I think what people forget is that the subjective part comes from taste. There are a lot of incredible writers out there pushing into publishing, but the agent has to find someone who has done enough research to have all the technical aspects down as well as feeling passionate enough about the story to sell it.

    I'm sure I just spoke in circles. But there's my comment/mini-post, and this is something I think about almost daily.

    ReplyDelete
  6. You raise such a good point, Morgan. I think you're totally right——good writing isn't subjective, but whether your story is enjoyable is. I think you've hit the nail right on the head here. The trick is scoring big on both counts. I have also made a point of not reviewing books that I dislike. There are books that I really disliked, but I know there are those who loved them. Not to mention, I'm kind of the whole mindset that it could be my book someday that people are obliterating with their scathing reviews, so I take a bit of a Golden Rule approach.

    Very insightful post, Morgan. Thanks for sharing :)

    ReplyDelete
  7. I am the opposite of Jolene. I don't like it when writer's use great writing as their plot...as in- let me show off how great my words are, so I don't need a plot. I think the best thing to do is find a cp who is opposite of you, so you can get a very different view point. My cp tends to be more like Jolene, with wonderful words and sentences, where I'm all action and plot- but sometimes forget to have voice. So I think we work great together.

    When I read I want it all. I want a great voice, plot, beautiful sentences with not too much or too little descriptions. ASH by Malinda LO- too much descriptions not enough plot- 3/4 through the book I sat it down and will not waste anymore of my time. Miss Petegrine's Home for Peculiar Children by Ransom Riggs- I read like my life depended on it! Great voice and plot!!! I hated having to go to sleep in the middle of the story, but the second I woke up I resumed reading until the book was devoured :)- That's what I want to read and write :)

    ReplyDelete
  8. I agree. The subjective piece, that makes writing hard, is knowing what's going to catch the zeitgeist at any given moment.

    ReplyDelete
  9. I love you Morgan. You're so concise.

    This is my dilemma. I'm not sure where my strength lies. I've had people devour my WiP and ask for more (which makes me think I'm a great story teller) but good CP's find problems with the WAY I tell the story... like, inconsistencies that the others didn't catch, or weaknesses in characters... does that make sense?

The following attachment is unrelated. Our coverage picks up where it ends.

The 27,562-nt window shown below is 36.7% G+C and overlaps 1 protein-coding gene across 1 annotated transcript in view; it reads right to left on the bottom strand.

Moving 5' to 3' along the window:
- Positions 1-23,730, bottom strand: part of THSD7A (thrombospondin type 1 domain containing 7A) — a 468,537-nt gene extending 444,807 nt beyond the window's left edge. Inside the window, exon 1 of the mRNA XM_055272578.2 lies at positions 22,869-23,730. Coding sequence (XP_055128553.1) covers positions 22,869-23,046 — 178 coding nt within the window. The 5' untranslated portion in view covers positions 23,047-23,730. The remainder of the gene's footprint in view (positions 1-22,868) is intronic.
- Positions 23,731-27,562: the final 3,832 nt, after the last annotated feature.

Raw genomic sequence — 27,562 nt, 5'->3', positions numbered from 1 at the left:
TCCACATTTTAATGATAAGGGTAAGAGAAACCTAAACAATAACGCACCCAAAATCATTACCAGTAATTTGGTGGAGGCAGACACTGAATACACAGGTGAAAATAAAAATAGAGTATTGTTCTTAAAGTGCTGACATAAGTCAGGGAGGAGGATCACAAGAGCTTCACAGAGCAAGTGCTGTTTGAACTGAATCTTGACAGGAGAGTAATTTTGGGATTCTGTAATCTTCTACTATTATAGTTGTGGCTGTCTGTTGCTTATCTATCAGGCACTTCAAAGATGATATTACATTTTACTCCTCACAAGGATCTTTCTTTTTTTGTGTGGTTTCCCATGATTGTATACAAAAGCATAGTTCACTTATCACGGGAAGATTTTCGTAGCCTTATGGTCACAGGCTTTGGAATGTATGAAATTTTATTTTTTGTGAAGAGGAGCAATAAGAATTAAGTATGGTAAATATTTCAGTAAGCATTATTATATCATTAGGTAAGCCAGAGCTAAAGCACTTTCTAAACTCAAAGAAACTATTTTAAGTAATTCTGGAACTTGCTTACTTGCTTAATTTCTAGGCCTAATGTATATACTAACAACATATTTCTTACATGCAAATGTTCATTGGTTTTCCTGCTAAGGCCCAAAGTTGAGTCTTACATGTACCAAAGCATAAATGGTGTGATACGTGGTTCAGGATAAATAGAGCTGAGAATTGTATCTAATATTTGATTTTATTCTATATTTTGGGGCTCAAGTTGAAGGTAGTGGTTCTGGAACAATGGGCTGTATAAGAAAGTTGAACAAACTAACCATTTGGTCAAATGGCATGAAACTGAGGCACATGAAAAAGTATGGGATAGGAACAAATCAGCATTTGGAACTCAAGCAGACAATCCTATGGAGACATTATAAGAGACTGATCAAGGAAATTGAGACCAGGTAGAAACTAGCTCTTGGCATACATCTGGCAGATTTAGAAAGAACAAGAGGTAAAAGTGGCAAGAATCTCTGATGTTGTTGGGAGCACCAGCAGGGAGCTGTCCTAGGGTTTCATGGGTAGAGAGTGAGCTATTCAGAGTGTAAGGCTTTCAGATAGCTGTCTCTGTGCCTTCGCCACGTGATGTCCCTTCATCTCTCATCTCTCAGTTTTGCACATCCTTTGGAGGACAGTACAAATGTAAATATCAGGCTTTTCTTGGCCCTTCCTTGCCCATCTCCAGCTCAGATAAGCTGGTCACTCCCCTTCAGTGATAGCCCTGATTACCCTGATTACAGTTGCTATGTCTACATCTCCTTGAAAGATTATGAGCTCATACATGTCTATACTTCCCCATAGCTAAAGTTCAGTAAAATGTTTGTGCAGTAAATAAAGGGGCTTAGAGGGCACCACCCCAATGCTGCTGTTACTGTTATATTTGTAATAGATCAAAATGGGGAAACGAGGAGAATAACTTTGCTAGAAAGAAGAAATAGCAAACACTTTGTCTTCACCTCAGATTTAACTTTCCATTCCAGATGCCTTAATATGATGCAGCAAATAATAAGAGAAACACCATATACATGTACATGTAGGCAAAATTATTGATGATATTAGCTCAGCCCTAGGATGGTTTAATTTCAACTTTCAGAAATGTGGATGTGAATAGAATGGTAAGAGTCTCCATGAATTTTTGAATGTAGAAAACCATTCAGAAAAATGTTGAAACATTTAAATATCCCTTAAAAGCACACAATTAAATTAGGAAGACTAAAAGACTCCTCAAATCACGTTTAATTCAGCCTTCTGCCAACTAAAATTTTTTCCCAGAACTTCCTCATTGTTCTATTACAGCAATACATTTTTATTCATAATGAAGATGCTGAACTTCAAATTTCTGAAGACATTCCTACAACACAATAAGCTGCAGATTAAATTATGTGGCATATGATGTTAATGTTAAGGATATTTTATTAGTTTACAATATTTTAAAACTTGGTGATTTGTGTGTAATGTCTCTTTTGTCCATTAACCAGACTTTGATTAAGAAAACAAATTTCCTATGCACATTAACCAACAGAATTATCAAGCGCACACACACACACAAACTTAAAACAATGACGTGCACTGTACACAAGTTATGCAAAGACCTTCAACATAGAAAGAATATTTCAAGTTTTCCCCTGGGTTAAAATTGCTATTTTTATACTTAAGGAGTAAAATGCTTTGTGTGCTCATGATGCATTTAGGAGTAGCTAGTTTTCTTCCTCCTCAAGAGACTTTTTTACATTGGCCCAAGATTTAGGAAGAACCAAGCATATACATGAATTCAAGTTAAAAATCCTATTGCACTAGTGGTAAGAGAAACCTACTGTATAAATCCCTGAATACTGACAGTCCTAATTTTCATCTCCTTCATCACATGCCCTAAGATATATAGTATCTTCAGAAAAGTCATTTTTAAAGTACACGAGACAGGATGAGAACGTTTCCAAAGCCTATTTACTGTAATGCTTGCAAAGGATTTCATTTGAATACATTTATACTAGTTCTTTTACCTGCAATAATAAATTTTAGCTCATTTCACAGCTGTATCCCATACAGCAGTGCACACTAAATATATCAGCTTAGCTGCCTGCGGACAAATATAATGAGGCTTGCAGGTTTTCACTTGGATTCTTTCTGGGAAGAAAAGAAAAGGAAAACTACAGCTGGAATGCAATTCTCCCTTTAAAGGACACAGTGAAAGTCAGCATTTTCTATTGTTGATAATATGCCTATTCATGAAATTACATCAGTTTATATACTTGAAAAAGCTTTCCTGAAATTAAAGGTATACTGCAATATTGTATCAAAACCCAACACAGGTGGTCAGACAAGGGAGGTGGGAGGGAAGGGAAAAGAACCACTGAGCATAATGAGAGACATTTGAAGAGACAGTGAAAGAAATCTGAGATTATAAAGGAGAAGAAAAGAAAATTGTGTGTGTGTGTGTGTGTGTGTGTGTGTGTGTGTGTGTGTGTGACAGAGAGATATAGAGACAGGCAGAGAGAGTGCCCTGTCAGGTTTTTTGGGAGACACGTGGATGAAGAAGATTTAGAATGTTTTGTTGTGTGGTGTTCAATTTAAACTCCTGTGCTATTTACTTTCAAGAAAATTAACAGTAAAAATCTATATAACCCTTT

And, when I CP other's work, I'm crazy about typo's and sentence quality. Which makes me think I'm a great copy editor (I've actually had multiple people tell me this).

    Crazy! Honestly, I prefer a balance of both. It doesn't have to be FANTASTIC writing if the story line is good and the characters like-able. But I don't like if either is really bad. It's a fine line to walk for sure, especially for us writers!

    Lol, sorry for the long note :-D

    ReplyDelete
  10. I completely agree. And I think it can apply to other art forms too. For example, I watched the movie Sweeney Todd (starring Johnny Depp) with my husband. He loved it, and I agreed that it was very well-made, but I still really really didn't like it because of the killing and gore.

    ReplyDelete
  11. I'm discovering that I prefer more of a plot driven story than the great writing story. I put Wintergirls down because I didn't enjoy the writing style and knew the book didn't really go anywhere. I'm reading Shatter Me now and am not enjoying the writing style, but I love the story, so I continue on. With both of them, I can recognize their writing style as good or unique, but I don't necessarily enjoy it.

    It'd be good to see reviewers cover both these issues. Do you like the story? Do you like the writing? And why or why not?

    ReplyDelete
  12. Oh I agree! I can tell if something is written well but the story isn't for me. I think that is the subjective part, for me it is more about the genre then the writing.

    ReplyDelete
  13. I agree 100%. I've started a book and realized that the character is not my bag of chips and I set it down and don't do a review because it has nothing to do with the writing. Other times I see the writing is not good and I can't go on either. But I do wish as a querying writer that the agent would say-Story is not my bag or writing is not good enough. Then I might know if I need to fix something with my writing.